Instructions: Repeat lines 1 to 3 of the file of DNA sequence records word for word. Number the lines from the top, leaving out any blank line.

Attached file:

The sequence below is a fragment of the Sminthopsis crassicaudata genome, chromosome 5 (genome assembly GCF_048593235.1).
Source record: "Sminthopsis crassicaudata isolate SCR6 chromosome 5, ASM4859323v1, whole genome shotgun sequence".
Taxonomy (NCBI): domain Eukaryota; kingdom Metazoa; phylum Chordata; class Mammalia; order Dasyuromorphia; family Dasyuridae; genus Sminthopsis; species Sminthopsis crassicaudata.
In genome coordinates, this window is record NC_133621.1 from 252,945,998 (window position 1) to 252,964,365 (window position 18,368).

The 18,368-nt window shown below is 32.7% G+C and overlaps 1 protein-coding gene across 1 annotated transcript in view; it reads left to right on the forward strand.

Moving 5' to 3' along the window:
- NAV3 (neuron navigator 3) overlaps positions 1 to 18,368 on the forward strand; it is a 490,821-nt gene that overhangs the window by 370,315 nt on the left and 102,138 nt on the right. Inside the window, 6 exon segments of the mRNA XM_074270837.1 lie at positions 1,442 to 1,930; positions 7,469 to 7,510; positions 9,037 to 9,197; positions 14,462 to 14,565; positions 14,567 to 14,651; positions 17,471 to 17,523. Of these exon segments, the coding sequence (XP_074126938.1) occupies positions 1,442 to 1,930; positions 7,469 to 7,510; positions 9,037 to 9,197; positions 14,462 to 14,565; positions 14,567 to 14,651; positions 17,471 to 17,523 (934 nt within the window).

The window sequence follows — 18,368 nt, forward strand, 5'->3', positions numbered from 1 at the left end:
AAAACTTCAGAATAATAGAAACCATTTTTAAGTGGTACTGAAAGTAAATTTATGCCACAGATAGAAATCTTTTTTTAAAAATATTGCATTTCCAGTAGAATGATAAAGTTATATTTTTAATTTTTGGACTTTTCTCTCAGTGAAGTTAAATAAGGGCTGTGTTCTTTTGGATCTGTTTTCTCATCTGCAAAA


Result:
The sequence below is a fragment of the Sminthopsis crassicaudata genome, chromosome 5 (genome assembly GCF_048593235.1).
Source record: "Sminthopsis crassicaudata isolate SCR6 chromosome 5, ASM4859323v1, whole genome shotgun sequence".
Taxonomy (NCBI): domain Eukaryota; kingdom Metazoa; phylum Chordata; class Mammalia; order Dasyuromorphia; family Dasyuridae; genus Sminthopsis; species Sminthopsis crassicaudata.